The Fresh Loaf

News & Information for Amateur Bakers and Artisan Bread Enthusiasts

oil vs flour

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whoops's picture
whoops

oil vs flour

I have a question: why do some recipes call for placing the dough in a well greased/oiled bowl, turning it to coat the dough, and some call for dusting the dough with flour and placing in a bowl to rise? Does it make a difference if the recipe calls for one act, yet you do the other?

Sandy

Yerffej's picture
Yerffej

Oiling a bowl keeps the dough from sticking but dough does not really stick too badly anyway.  Not oiling the bowl allows the dough to "grab" the sides of the bowl and some say that this is important in the rising phase.  This is largely a matter of preference as I have experienced little difference in the final product.  What is important is that the bowl be covered, with or without oil,  in dry weather so that the dough does not dry out.

Jeff

ananda's picture
ananda

Hi Sandy,

Calling for a "well greased/oiled bowl" is incorrect to me.   Using a small amount of oil as lubrication is a good idea, as it stops the dough sticking to the bowl, and it conditions the dough as well.   Adding flour is something many of us try to avoid at this stage, as it just dries up the dough.   Jeff's call to keep the dough covered is important to this end too.

Best wishes

Andy

Grenage's picture
Grenage

I asked the same question a little while ago; at the time, I was using oil in bowls and on the counter during folding.  I changed to no oil in the bowl, and light flouring during folding/shaping.  You tend to have to use a scraper to get the dough out of the bowl for the first fold or so, but it's easy enough.

If the recipe involves olive oil or the like, they may just incorporate some of it into the bread via the bowl and counter (I would), but otherwise not so much.  Personally think you get a better result without the oil coating.

MangoChutney's picture
MangoChutney

I'm in the oil camp.  I was struggling with how little oil I could get away with when I accidentally spilled it into the bowl.  Not a huge amount, but definitely more than was needed to just coat the bowl.  I worked it into the dough and decided that I liked the effect that had on the final loaf.  Therefore, now I add 1 tbsp of olive oil when I am done kneading with my dough hook, and work it fully into the dough by hand after the dough has been coated thoroughly by the dough hook (about 30 seconds).  It doesn't take long to work it in, and I enjoy it as a good opportunity to feel the dough with my hands.  The bowl stays oiled, and the counter-top also is oiled and ready for the shaping later, unless the yeast dawdle and my husband cleans the counter before I can shape the dough.  I always keep the rising dough covered.  Otherwise, in the winter time it would dry out, and in the summer time the flies would land on it.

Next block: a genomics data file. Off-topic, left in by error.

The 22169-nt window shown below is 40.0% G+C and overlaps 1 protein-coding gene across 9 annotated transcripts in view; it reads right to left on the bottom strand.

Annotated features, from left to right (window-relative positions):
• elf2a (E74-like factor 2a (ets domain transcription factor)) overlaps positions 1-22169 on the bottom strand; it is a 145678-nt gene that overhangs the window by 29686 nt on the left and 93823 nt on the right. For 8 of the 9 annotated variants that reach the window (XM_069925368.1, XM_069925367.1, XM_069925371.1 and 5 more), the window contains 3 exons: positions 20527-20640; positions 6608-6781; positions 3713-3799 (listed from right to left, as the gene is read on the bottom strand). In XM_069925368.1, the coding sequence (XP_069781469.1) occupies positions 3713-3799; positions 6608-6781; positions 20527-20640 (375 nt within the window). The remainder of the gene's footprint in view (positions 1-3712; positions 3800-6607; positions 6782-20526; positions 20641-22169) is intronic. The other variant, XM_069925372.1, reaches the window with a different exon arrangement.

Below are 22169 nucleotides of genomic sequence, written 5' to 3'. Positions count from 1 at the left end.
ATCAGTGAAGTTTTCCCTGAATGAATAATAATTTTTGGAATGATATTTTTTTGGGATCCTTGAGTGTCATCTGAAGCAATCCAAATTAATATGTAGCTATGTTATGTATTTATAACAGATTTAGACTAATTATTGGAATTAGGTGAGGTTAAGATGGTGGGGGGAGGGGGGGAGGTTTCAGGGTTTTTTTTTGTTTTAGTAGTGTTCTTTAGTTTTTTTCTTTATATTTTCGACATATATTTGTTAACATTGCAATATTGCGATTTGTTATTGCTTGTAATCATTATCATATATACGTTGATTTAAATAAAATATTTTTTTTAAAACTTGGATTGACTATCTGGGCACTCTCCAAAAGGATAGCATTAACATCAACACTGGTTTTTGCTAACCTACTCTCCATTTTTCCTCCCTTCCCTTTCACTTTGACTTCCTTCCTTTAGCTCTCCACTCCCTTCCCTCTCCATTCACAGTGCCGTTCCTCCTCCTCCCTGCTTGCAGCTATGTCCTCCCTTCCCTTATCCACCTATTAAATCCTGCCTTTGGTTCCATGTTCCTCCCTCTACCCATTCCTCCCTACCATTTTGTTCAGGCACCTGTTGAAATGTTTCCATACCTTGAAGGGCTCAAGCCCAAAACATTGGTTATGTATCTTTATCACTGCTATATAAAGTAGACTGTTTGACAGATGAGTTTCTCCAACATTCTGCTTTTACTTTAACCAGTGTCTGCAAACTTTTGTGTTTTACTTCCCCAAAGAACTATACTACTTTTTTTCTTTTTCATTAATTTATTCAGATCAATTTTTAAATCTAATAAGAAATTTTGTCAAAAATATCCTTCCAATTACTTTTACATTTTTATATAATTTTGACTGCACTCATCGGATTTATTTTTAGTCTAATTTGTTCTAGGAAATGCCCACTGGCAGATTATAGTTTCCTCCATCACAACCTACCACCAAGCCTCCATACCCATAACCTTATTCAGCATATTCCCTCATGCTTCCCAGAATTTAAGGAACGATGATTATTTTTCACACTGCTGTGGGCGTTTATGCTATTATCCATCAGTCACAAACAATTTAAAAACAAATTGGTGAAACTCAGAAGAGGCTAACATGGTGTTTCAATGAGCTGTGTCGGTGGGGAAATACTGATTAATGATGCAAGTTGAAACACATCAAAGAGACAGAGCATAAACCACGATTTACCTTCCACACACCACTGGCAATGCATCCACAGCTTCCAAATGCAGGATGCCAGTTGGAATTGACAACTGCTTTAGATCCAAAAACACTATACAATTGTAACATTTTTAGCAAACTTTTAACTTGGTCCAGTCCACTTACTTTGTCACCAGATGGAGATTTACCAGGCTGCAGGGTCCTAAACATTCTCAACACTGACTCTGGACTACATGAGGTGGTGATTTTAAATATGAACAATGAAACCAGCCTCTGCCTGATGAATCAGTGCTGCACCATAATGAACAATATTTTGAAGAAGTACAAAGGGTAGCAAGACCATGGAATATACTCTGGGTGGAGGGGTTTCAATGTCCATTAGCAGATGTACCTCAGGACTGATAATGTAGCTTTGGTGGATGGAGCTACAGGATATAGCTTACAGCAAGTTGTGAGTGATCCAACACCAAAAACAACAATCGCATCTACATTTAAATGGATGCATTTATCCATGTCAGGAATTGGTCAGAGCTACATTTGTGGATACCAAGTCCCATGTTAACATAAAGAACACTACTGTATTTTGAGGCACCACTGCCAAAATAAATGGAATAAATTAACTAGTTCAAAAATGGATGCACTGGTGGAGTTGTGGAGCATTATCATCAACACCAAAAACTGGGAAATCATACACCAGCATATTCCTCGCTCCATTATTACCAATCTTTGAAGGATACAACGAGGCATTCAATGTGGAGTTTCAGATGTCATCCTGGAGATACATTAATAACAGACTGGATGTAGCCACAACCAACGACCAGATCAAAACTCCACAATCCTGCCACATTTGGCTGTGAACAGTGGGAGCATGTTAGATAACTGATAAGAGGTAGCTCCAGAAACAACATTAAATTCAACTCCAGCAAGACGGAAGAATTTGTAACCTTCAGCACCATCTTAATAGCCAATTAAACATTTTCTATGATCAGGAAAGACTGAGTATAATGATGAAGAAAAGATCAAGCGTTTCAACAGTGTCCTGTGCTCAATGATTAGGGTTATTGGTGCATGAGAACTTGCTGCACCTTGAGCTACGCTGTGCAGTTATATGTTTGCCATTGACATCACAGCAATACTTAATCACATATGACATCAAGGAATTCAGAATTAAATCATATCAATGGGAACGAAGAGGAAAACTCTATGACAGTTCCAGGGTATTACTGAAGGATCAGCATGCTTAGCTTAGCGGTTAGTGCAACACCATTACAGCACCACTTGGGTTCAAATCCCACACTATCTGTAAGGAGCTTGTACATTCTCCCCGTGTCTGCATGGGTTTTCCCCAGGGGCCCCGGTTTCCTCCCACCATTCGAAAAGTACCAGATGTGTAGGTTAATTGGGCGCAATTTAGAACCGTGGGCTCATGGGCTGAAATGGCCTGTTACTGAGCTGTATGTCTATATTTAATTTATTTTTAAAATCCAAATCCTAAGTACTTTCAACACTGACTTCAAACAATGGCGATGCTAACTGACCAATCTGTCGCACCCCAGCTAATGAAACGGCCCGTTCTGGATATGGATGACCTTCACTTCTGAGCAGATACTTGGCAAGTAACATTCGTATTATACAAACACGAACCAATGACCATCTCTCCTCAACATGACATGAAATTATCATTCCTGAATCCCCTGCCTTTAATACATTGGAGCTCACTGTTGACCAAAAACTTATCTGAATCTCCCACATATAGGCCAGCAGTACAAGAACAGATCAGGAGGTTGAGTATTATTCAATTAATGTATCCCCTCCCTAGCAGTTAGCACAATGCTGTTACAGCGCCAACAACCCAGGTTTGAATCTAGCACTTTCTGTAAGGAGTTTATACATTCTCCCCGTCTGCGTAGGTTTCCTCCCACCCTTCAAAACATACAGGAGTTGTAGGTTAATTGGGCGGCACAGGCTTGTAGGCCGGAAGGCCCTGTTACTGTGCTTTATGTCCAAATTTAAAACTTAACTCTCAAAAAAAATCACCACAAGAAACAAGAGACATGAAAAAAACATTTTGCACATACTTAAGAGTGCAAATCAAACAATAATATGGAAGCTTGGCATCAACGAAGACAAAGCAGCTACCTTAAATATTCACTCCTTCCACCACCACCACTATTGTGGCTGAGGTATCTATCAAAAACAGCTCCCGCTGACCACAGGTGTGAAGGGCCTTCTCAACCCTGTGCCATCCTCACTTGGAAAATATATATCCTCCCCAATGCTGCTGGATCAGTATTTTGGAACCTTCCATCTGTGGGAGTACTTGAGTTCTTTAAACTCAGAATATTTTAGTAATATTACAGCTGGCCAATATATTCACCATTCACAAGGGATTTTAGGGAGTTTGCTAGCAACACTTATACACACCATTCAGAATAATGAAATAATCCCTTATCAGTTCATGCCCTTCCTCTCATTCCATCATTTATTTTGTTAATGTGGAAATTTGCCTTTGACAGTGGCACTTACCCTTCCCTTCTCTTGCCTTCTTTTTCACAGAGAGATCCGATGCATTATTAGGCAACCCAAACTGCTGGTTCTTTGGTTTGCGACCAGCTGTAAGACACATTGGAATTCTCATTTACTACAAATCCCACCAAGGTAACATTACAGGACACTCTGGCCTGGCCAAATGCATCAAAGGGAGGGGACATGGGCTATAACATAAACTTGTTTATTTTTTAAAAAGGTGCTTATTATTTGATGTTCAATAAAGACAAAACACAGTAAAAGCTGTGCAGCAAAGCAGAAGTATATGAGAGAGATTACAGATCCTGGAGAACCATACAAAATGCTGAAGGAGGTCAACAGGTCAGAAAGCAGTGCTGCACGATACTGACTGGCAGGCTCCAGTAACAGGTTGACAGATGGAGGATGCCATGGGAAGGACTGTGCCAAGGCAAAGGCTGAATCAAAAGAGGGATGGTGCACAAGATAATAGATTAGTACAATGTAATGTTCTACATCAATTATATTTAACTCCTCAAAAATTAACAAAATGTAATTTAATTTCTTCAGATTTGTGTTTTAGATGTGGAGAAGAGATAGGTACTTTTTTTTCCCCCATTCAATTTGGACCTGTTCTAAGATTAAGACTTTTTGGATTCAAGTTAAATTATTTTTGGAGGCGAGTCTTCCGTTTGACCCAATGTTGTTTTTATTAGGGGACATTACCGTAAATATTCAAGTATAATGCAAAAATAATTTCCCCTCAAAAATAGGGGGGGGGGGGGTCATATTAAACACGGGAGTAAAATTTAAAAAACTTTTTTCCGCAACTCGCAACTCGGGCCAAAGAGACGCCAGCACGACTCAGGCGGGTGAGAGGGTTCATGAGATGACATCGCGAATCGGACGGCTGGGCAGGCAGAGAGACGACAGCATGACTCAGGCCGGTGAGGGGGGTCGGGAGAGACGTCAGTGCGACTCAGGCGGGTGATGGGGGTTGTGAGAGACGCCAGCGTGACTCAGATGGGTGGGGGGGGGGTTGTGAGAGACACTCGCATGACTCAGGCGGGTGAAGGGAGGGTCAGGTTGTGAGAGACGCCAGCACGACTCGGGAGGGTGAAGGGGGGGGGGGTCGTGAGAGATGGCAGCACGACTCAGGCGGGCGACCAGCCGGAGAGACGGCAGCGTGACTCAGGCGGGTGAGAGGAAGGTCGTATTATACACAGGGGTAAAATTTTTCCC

I've never liked coating the dough with flour because it felt like I was wasting the part that got "dirty" and had to be thrown away.  I feel even more this way now that I mill my own flour.

plevee's picture
plevee

I have found that a little oil in the bowl seems to change the consitency of my sourdough for the better. I make exclusively sourdough; I mix the ingredients much like Tartine and after the autolyse and the incorporation of salt and extra water I knead in the bowl for a few minutes the trickle 2 tsp of oil round the edge of the bowl and continue to knead in the bowl.

There is an instant change in the consistency of the dough - it feels more developed.

Am I imagining things or is there an explanation for this?

Patsy

All at Sea's picture
All at Sea

... or bread for tomorrow?

If I'm baking bread for consumption that same day - or within 24 hours - then I may leave out the oil. Particularly if I want a lean dough with a good flakey, brittle crust. But for any bread that will be eaten for several days - I usually add oil - about 50-60g for 500 of flour - 10% in other words.

The reason being oil conditions dough and keeps it softer, stops it from drying out and staling quite so fast as dough without.

Oil is also a good flavour carrier and enhancer.

I always oil the proofing bowl even with lean doughs -  but only very, very lightly. It's just simpler. No sticking whatsoever. It also helps stop the surface of the dough from drying out as it proves. I'm afraid, I'm just not purist enough to flour, but again, must stress, the oil smear on the proofing bowl is miniscule - just enough to do the job.

That said, Bertinet, I notice, never oils the proofing bowl except for very high hydration doughs like ciabatta. Otherwise, he advocates flour every time.

All at Sea